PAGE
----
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When Smoke Ran Like Water: Tales of Environmental Deception and the Battle Against Pollutionby Devra Davis
Synopses & Reviews
In When Smoke Ran Like Water, the world-renowned epidemiologist Devra Davis confronts the public triumphs and private failures of her lifelong battle against environmental pollution. By turns impassioned and analytic, she documents the shocking toll of a public-health disaster--300,000 deaths a year in the U.S. and Europe from the effects of pollution--and asks why we remain silent. She shows how environmental toxins contribute to a broad spectrum of human diseases, including breast cancer, cardiovascular disease, asthma, and emphysema--all major killers--and in addition how these toxins affect the health and development of the heart and lungs, and even alter human reproductive capacity.But the battle against pollution is not just scientific. For Davis, it's personal: pollution is what killed many in her family and forced the others, survivors of the 1948 smog emergency in Donora, Pennsylvania, to live out their lives with damaged health. She vividly describes that episode and also makes startling revelations about how the deaths from the London smog of 1952 were falsely attributed to influenza; how the oil companies and auto manufacturers fought for decades to keep lead in gasoline, while knowing it caused brain damage; behind-the-scenes accounts of the battle to recognize breast cancer as a major killer; and many other battles. When Smoke Ran Like Water makes a devastating case that our approaches to public health need to change.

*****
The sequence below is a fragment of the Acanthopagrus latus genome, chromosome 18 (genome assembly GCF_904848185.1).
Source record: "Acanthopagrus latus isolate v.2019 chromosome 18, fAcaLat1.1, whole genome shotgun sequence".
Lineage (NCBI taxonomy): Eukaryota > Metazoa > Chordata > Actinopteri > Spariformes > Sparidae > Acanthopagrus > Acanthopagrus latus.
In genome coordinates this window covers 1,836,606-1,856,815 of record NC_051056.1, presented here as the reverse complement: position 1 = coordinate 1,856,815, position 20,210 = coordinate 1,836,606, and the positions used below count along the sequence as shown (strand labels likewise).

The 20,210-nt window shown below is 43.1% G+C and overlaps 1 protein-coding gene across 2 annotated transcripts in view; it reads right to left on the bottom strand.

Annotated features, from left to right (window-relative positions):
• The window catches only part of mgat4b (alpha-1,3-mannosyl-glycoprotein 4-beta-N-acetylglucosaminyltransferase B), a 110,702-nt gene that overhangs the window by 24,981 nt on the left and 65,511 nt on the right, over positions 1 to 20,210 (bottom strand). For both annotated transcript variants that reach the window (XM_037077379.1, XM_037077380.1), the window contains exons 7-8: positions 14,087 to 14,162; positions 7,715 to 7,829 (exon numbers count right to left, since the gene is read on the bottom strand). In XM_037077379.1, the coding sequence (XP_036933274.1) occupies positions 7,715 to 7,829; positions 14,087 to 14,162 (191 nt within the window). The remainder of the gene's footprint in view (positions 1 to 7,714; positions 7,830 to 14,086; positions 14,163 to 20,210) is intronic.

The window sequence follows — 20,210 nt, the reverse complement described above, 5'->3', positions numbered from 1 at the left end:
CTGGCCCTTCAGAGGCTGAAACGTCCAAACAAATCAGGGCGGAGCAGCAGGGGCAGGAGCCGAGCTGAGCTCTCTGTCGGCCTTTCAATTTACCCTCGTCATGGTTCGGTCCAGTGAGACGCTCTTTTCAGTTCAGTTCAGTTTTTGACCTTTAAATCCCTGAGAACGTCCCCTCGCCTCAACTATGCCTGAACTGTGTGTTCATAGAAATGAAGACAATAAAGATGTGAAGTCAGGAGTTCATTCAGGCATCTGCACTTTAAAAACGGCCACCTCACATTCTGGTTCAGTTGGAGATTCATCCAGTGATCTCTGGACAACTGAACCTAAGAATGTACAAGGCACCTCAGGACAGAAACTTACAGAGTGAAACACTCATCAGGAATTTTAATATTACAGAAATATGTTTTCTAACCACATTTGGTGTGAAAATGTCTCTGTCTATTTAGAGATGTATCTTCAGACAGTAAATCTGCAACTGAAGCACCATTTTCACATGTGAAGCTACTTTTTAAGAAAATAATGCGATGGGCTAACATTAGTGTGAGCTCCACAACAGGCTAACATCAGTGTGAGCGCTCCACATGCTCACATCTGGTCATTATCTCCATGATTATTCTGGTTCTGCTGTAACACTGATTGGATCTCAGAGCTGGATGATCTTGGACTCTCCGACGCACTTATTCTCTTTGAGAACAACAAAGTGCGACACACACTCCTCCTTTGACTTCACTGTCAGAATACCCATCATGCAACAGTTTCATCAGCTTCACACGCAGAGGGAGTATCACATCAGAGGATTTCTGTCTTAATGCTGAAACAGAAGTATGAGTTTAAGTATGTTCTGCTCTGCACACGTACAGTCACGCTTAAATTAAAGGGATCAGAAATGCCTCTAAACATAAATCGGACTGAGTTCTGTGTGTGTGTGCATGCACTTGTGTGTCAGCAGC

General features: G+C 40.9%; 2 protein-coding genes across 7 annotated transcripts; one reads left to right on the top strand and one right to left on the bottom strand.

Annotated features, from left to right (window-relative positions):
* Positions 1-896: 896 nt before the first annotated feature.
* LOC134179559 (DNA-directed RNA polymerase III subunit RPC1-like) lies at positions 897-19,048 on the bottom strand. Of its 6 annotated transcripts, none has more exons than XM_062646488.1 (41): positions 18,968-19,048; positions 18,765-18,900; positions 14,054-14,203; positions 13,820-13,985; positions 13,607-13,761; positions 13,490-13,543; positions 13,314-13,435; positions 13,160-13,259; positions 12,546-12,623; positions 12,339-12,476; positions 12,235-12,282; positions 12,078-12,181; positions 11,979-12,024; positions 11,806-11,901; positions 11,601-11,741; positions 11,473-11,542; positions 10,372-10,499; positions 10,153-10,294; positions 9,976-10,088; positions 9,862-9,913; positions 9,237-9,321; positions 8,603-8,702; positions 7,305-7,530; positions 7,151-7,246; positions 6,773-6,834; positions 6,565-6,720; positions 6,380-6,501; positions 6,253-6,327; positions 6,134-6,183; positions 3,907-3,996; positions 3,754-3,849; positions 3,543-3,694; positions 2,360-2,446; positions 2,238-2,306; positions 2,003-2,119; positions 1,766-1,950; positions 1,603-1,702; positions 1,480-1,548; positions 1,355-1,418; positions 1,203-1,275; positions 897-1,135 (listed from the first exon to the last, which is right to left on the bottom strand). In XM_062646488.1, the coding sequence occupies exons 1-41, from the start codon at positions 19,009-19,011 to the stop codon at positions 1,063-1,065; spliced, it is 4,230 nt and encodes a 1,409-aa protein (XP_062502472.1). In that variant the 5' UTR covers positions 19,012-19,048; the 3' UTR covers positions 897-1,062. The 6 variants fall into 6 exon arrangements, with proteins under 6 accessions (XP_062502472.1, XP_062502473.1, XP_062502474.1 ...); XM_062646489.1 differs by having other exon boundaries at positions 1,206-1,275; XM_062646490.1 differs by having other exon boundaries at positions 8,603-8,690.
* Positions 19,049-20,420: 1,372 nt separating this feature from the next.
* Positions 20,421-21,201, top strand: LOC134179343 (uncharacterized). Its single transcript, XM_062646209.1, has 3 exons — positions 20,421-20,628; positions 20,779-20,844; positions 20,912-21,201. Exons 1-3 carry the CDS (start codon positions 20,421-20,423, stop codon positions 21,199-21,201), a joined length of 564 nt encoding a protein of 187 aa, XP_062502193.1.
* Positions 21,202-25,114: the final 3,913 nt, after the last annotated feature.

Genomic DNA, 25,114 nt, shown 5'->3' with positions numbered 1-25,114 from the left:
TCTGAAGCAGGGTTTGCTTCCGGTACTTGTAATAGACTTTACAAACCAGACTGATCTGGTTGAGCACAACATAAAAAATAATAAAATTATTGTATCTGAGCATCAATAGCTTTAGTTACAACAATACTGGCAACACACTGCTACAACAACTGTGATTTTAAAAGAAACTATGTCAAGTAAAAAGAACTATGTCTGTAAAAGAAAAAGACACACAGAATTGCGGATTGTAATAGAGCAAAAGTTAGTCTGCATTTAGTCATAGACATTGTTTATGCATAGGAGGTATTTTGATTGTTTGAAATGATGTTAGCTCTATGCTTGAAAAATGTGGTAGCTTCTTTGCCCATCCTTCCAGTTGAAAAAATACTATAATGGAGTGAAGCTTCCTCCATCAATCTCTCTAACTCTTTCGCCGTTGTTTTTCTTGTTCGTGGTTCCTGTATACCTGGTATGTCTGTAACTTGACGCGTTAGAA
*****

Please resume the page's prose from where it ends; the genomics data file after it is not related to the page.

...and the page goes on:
"Davis captures our imaginations and makes us think differently about the environment and health." Andrew Weil, M.D.
From one of the leading public-health experts of our time, a passionate call to arms to protect ourselves from environmental pollution--and an astonishing revelation of how it's already affected our health
About the Author
Devra Davis, Ph.D., M.P.H., is the Director of the Center for Environmental Oncology at the University of Pittsburgh Cancer Institute and Professor of Epidemiology, Graduate School of Public Health. She was appointed by President Clinton to the U.S. Chemical Safety and Hazard Investigation Board in 1994 and also served as Scholar in Residence at the National Academy of Science. She works in Pittsburgh, and lives in Washington, D.C. She is married to Richard D. Morgenstern and has two children and two grandchildren.
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